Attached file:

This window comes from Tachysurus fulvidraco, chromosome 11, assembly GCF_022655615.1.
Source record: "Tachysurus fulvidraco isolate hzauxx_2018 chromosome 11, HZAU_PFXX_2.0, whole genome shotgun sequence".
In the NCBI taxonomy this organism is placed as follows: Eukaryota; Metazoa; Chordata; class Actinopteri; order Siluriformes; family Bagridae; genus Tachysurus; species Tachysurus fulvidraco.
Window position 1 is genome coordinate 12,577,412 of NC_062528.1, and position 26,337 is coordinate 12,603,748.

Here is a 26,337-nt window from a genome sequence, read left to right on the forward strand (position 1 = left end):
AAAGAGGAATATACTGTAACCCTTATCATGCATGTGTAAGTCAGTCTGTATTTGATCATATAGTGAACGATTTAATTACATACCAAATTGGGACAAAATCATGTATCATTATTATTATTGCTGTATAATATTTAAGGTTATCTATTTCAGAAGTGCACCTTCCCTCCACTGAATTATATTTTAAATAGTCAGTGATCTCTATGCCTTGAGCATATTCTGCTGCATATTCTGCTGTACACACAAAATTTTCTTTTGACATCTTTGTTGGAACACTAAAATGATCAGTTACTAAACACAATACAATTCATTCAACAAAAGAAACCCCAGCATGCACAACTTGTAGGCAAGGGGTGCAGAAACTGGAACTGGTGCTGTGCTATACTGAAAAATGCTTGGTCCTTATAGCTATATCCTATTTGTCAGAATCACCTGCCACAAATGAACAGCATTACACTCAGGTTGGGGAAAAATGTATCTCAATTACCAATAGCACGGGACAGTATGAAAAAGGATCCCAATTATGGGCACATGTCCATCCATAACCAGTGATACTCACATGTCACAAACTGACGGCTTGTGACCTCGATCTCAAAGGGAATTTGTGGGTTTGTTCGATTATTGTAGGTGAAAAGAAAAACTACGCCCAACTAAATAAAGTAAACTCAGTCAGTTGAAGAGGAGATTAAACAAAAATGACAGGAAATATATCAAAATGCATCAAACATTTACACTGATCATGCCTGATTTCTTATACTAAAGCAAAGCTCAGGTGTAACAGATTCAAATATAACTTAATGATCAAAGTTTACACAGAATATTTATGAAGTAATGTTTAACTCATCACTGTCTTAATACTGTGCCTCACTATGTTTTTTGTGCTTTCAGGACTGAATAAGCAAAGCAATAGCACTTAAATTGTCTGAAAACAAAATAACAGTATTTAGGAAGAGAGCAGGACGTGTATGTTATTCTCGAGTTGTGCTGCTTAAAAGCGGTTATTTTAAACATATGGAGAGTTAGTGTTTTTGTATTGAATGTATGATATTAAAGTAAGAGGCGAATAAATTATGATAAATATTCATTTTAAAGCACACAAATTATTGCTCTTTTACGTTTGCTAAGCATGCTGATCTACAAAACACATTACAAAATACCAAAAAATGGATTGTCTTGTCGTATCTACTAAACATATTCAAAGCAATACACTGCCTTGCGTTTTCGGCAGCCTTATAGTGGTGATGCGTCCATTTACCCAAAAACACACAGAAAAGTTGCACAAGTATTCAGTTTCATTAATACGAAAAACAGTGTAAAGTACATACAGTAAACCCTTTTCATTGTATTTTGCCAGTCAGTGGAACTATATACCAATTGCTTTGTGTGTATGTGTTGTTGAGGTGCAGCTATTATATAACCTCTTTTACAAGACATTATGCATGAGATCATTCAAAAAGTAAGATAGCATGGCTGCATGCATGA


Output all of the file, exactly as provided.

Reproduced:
This window comes from Tachysurus fulvidraco, chromosome 11, assembly GCF_022655615.1.
Source record: "Tachysurus fulvidraco isolate hzauxx_2018 chromosome 11, HZAU_PFXX_2.0, whole genome shotgun sequence".
In the NCBI taxonomy this organism is placed as follows: Eukaryota; Metazoa; Chordata; class Actinopteri; order Siluriformes; family Bagridae; genus Tachysurus; species Tachysurus fulvidraco.
Window position 1 is genome coordinate 12,577,412 of NC_062528.1, and position 26,337 is coordinate 12,603,748.

Here is a 26,337-nt window from a genome sequence, read left to right on the forward strand (position 1 = left end):
AAAGAGGAATATACTGTAACCCTTATCATGCATGTGTAAGTCAGTCTGTATTTGATCATATAGTGAACGATTTAATTACATACCAAATTGGGACAAAATCATGTATCATTATTATTATTGCTGTATAATATTTAAGGTTATCTATTTCAGAAGTGCACCTTCCCTCCACTGAATTATATTTTAAATAGTCAGTGATCTCTATGCCTTGAGCATATTCTGCTGCATATTCTGCTGTACACACAAAATTTTCTTTTGACATCTTTGTTGGAACACTAAAATGATCAGTTACTAAACACAATACAATTCATTCAACAAAAGAAACCCCAGCATGCACAACTTGTAGGCAAGGGGTGCAGAAACTGGAACTGGTGCTGTGCTATACTGAAAAATGCTTGGTCCTTATAGCTATATCCTATTTGTCAGAATCACCTGCCACAAATGAACAGCATTACACTCAGGTTGGGGAAAAATGTATCTCAATTACCAATAGCACGGGACAGTATGAAAAAGGATCCCAATTATGGGCACATGTCCATCCATAACCAGTGATACTCACATGTCACAAACTGACGGCTTGTGACCTCGATCTCAAAGGGAATTTGTGGGTTTGTTCGATTATTGTAGGTGAAAAGAAAAACTACGCCCAACTAAATAAAGTAAACTCAGTCAGTTGAAGAGGAGATTAAACAAAAATGACAGGAAATATATCAAAATGCATCAAACATTTACACTGATCATGCCTGATTTCTTATACTAAAGCAAAGCTCAGGTGTAACAGATTCAAATATAACTTAATGATCAAAGTTTACACAGAATATTTATGAAGTAATGTTTAACTCATCACTGTCTTAATACTGTGCCTCACTATGTTTTTTGTGCTTTCAGGACTGAATAAGCAAAGCAATAGCACTTAAATTGTCTGAAAACAAAATAACAGTATTTAGGAAGAGAGCAGGACGTGTATGTTATTCTCGAGTTGTGCTGCTTAAAAGCGGTTATTTTAAACATATGGAGAGTTAGTGTTTTTGTATTGAATGTATGATATTAAAGTAAGAGGCGAATAAATTATGATAAATATTCATTTTAAAGCACACAAATTATTGCTCTTTTACGTTTGCTAAGCATGCTGATCTACAAAACACATTACAAAATACCAAAAAATGGATTGTCTTGTCGTATCTACTAAACATATTCAAAGCAATACACTGCCTTGCGTTTTCGGCAGCCTTATAGTGGTGATGCGTCCATTTACCCAAAAACACACAGAAAAGTTGCACAAGTATTCAGTTTCATTAATACGAAAAACAGTGTAAAGTACATACAGTAAACCCTTTTCATTGTATTTTGCCAGTCAGTGGAACTATATACCAATTGCTTTGTGTGTATGTGTTGTTGAGGTGCAGCTATTATATAACCTCTTTTACAAGACATTATGCATGAGATCATTCAAAAAGTAAGATAGCATGGCTGCATGCATGA